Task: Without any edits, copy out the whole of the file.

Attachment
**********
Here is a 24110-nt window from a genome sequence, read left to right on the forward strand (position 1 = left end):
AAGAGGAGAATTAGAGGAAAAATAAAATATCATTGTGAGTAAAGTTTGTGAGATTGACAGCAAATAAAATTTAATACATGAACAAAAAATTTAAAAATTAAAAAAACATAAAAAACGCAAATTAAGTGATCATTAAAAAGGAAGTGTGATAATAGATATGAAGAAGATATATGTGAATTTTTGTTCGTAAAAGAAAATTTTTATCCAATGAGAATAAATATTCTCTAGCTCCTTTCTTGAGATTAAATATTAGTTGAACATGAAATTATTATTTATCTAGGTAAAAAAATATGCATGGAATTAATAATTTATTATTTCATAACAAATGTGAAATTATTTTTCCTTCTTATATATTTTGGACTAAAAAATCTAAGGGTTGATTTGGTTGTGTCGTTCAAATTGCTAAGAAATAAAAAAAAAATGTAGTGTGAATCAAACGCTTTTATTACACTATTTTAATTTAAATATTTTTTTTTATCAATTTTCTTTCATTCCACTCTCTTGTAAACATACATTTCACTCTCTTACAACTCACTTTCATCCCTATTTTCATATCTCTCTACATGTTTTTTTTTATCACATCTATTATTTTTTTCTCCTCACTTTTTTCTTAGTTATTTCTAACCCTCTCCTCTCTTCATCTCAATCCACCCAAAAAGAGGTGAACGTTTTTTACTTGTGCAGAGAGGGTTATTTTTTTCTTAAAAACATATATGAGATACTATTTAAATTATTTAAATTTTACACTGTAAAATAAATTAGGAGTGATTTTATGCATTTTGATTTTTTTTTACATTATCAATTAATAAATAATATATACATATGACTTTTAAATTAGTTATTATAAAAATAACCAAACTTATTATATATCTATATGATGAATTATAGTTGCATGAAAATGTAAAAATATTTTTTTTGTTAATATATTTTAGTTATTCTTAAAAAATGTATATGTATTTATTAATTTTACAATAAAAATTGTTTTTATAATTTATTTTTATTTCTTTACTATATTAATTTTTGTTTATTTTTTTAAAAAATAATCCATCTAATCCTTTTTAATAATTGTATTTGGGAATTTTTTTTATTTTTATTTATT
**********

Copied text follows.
Here is a 24110-nt window from a genome sequence, read left to right on the forward strand (position 1 = left end):
AAGAGGAGAATTAGAGGAAAAATAAAATATCATTGTGAGTAAAGTTTGTGAGATTGACAGCAAATAAAATTTAATACATGAACAAAAAATTTAAAAATTAAAAAAACATAAAAAACGCAAATTAAGTGATCATTAAAAAGGAAGTGTGATAATAGATATGAAGAAGATATATGTGAATTTTTGTTCGTAAAAGAAAATTTTTATCCAATGAGAATAAATATTCTCTAGCTCCTTTCTTGAGATTAAATATTAGTTGAACATGAAATTATTATTTATCTAGGTAAAAAAATATGCATGGAATTAATAATTTATTATTTCATAACAAATGTGAAATTATTTTTCCTTCTTATATATTTTGGACTAAAAAATCTAAGGGTTGATTTGGTTGTGTCGTTCAAATTGCTAAGAAATAAAAAAAAAATGTAGTGTGAATCAAACGCTTTTATTACACTATTTTAATTTAAATATTTTTTTTTATCAATTTTCTTTCATTCCACTCTCTTGTAAACATACATTTCACTCTCTTACAACTCACTTTCATCCCTATTTTCATATCTCTCTACATGTTTTTTTTTATCACATCTATTATTTTTTTCTCCTCACTTTTTTCTTAGTTATTTCTAACCCTCTCCTCTCTTCATCTCAATCCACCCAAAAAGAGGTGAACGTTTTTTACTTGTGCAGAGAGGGTTATTTTTTTCTTAAAAACATATATGAGATACTATTTAAATTATTTAAATTTTACACTGTAAAATAAATTAGGAGTGATTTTATGCATTTTGATTTTTTTTTACATTATCAATTAATAAATAATATATACATATGACTTTTAAATTAGTTATTATAAAAATAACCAAACTTATTATATATCTATATGATGAATTATAGTTGCATGAAAATGTAAAAATATTTTTTTTGTTAATATATTTTAGTTATTCTTAAAAAATGTATATGTATTTATTAATTTTACAATAAAAATTGTTTTTATAATTTATTTTTATTTCTTTACTATATTAATTTTTGTTTATTTTTTTAAAAAATAATCCATCTAATCCTTTTTAATAATTGTATTTGGGAATTTTTTTTATTTTTATTTATT